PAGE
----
Lawton Fire Department begins each day 24 people down, with four to five people on overtime. • It’s frustrating, said Fire Chief Jared Williams, of shortages that occur on both ends of the firefighting spectrum. • While fewer people are applying to the fire academy to become new firefighters, more senior firefighters are leaving the department: to retire, to jobs outside firefighting, to other departments. • Lawton Fire Department has lost 57 firefighters since 2021 and today the department has seven openings, with two captains and one assistant chief set for retirement by year’s end. • The result is simple mathematics: fewer people mean more hours for those who remain to handle critical duties. • Sometimes, adjustments can be made. For example, 24 of the 57 departures were retirements. • “We plan for that,” Williams said, adding the problem has been the unexpected departures, to include nine firefighters who left for jobs unrelated to emergency services. “That’s a new phenomenon.”
Why are firefighters leaving?
“There’s not one reason,” Williams said, adding while it is easy to point to pay — and that is a major factor — it’s not the only reason.
For the firefighter Williams lost to Norman, an incentive was the chance to join the Urban Search and Rescue Unit, a highly specialized team. Others, who already have EMT or paramedic training, want to transition into related fields.
Williams, a career firefighter who knew from a young age what he wanted to be, pointed to the growing number of people who go into public safety, then leave after several years. It seems to be more common in younger age groups, he said, adding that, coupled with those who leave for better pay in other fire departments or in medical fields, it creates a challenge.
Williams said the majority of firefighters join the department in their 20s (although he has two who became firefighters at age 18). Williams was 23, old enough to have some life experience under his belt but young enough to meet the physical demands of the job. He also had an edge: he was the son of a volunteer firefighter and the grandson of Elgin’s first fire chief, so he knew what he was getting into.
Williams said another part of the problem is the mobility of today’s work force. Because of the nature of the job, today’s firefighters don’t have to live in the communities where they work. So, while the Oklahoma City area may be about an hour’s drive, firefighters living in the Lawton area would make that drive only 10 times a month because they work the equivalent of 10 days, compared to a traditional worker who works 20 days a month.
“You see a lot of guys commute,” he said.
While firefighting may be a young man’s game, in terms of the job’s physical demands, success also relies on those with the knowledge and skills they bring to the table when they stay — and take with them when they leave. So, while the front line may be for younger people, that doesn’t mean there isn’t a role for firefighters who have been in the field 20 years or more. Williams said it is vital those senior firefighters remain with the department.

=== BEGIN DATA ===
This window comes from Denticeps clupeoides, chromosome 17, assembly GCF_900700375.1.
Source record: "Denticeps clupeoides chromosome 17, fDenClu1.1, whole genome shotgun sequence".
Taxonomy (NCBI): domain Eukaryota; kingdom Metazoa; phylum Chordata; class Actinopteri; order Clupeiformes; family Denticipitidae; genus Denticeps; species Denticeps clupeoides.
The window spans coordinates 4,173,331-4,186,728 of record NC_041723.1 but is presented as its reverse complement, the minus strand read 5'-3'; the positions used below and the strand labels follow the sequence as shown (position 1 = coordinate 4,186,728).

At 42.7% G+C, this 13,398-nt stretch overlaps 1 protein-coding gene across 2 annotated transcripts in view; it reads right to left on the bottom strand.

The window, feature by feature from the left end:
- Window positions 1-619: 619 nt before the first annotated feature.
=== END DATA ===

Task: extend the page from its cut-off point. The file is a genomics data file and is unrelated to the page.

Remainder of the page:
“We gain experience,” he said of the challenge of keeping senior firefighters, adding that is a change from the past when firefighters typically started and ended their careers in the same department.
Williams and others say it is the firefighters with experience who are guiding the department and training its new members. And that’s something Lawton does well.
“We’ve got good training,”Williams said, adding one of the reasons he loses firefighters to other departments is that they respect the quality of Lawton’s training.
The fire academy that Lawton runs through Great Plains Technology Center is bringing trained personnel back to the department, but not in the numbers academies once did. When Williams applied to the fire academy, he was one of 200 applicants. Lawton’s latest academy had 23 applicants, with 17 accepted. That’s the good news: while fewer people are applying, those who do apply are more skilled.
“The quality of the applicants has increased,” Williams said, crediting programs such as those offered by Great Plains Technology Center.
The academy is designed to provide the broad spectrum of training that firefighters need, and Lawton’s goal is keeping those firefighters through the six-month academy so they graduate and formally join the Lawton department. It’s a commitment from the department and the City of Lawton, Williams said, explaining they have physical and financial investment in each candidate.
City Council members say that makes it especially frustrating when academy graduates take jobs with other departments, or stay in Lawton only a short time.
Today, Lawton Fire Department’s personnel range in experience from two months to 25 years, meaning the average length of service for a firefighter is 8.3 years. When you consider most firefighters start their careers at a young age, that leads to a startling conclusion.
“We’re an extremely young department,” said Williams, as he and city administrators work to address an issue plaguing fire departments across the nation: it’s getting harder to recruit and retain firefighters. “It’s a fire service-wide phenomenon, not just Lawton.”